British laws and traditions such as the celebration of Christmas are under threat and must be vigorously upheld to stop ethnic segregation dividing society, according to major government review.
Waves of immigration have rapidly changed the character of some state schools and left residents in parts of Britain feeling unsettled, the landmark report will say.
These issues must be tackled head on, rather than swept under the carpet by politically correct council officials who fear being labelled "racist" if they assert British values or raise concerns, it will say.
The findings emerged as part of a wide-ranging, year-long government study by Dame Louise Casey, the government's integration tsar.
David Cameron and Theresa May appointed her to take stock of the state of the nation, focusing on issues such as racism, extremism, and segregation among different communities.
In her study, which is expected to be published within weeks, Dame Louise will detail the stark impact of segregation in communities that have grown up across Britain in recent years.
Speaking at a recent meeting of council leaders, she set out her early findings and challenged officials to battle political correctness in order to address the deep divisions that exist between different sections of society.
She criticised councils for "over worrying" about causing offence among minority groups. This attitude led one community centre she visited to put up a "festive tree" because the "incredibly well-meaning white manager" did not want to offend his Asian and Muslim staff by using the word "Christmas".
"What offence did he think he was causing? What did we ever think would be offensive about celebrating Christmas with a tree?" Dame Louise said.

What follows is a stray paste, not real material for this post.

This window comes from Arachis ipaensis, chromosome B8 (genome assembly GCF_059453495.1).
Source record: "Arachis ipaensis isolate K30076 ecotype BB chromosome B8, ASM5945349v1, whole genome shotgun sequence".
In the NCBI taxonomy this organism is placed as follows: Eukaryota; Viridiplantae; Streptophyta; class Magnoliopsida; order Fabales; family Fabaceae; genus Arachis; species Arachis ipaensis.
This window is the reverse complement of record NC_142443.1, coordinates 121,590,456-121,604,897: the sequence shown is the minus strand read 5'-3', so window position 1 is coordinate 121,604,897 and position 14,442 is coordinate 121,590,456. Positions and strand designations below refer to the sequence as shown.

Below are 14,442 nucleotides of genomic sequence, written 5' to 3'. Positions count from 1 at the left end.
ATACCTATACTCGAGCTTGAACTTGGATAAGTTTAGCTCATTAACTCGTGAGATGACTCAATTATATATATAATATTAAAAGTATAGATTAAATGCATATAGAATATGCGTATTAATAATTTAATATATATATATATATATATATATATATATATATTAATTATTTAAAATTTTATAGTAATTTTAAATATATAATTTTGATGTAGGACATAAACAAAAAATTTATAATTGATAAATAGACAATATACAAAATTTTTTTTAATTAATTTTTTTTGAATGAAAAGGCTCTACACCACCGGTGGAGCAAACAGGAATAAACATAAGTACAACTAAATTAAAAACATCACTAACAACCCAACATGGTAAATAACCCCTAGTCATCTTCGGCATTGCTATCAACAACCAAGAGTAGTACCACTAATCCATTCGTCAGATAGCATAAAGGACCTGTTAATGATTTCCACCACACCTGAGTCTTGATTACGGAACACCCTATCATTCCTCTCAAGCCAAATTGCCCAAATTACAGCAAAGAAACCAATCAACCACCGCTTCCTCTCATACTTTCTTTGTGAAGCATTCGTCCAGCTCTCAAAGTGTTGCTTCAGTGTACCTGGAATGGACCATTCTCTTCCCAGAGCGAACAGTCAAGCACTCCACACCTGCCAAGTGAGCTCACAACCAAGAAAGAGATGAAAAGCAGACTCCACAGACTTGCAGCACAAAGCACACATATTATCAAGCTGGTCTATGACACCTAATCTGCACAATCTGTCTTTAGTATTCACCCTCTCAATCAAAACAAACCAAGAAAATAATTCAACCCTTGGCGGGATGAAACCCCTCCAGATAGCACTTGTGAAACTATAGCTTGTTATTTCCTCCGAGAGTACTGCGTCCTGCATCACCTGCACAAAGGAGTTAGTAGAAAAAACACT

While examples like this may seem harmless, similar attitudes led officials in Rotherham to turn a blind eye to the fact that child sexual exploitation was being perpetrated by men from Pakistani backgrounds, she said.
"The council and police were in denial about what was happening in their town," she said. "That was a tragic failure on so many levels, not least for the victims who weren't heard or whose abuse could have been prevented."
Only by promoting "core" British laws, traditions and cultures in every ethnic community can Britain hope to ensure that diverse communities integrate fully, and defeat the "hate mongers" from the far Right and Islamist extremists who want to divide the country, she argued.
"I have become convinced that it is only the upholding of our core British laws, cultures, values and traditions that will offer us the route map through the different and complex challenge of creating a cohesive society."
In what will be seen as a criticism of trends such as the growth of sharia courts in some Muslim communities, she said all citizens from every background must be made to adhere to the same set of laws which are "specifically intended to help define how we live together".
"One set of laws democratically decided and with the intention that they are upheld by every community in the land, new or old.
"We need to be much bolder in not just celebrating our history, heritage and culture, but standing up for our democratically decided upon laws of the land and standing up to those that undermine them."
Dame Louise suggested that elected politicians should also be held to a higher standard, raising the idea that councillors and even MPs should have to swear oaths to serve all citizens, and accord "equal respect to all people".
She told the councillors that her report would propose that more money should be spent on schemes to integrate communities.
But she argued that the most important reform would be in attitudes among state officials, calling for a more open and honest discussion of the impact of migration and segregation. "It is easy to say the easy things, to make excuses," she said. "It's tougher to tell the truth and find the solutions.
"It is not racist to say that the pace and rate of immigration has created a lot of change in Britain and for some people that feels too much. Or that when a large number of people from a different ethnic or religious background suddenly move into an area that it can be unsettling for those already resident there; or that when a school has a large religious minority population, it can change its character quite quickly.
"Not talking about this and the issues that arise from it only creates more tensions."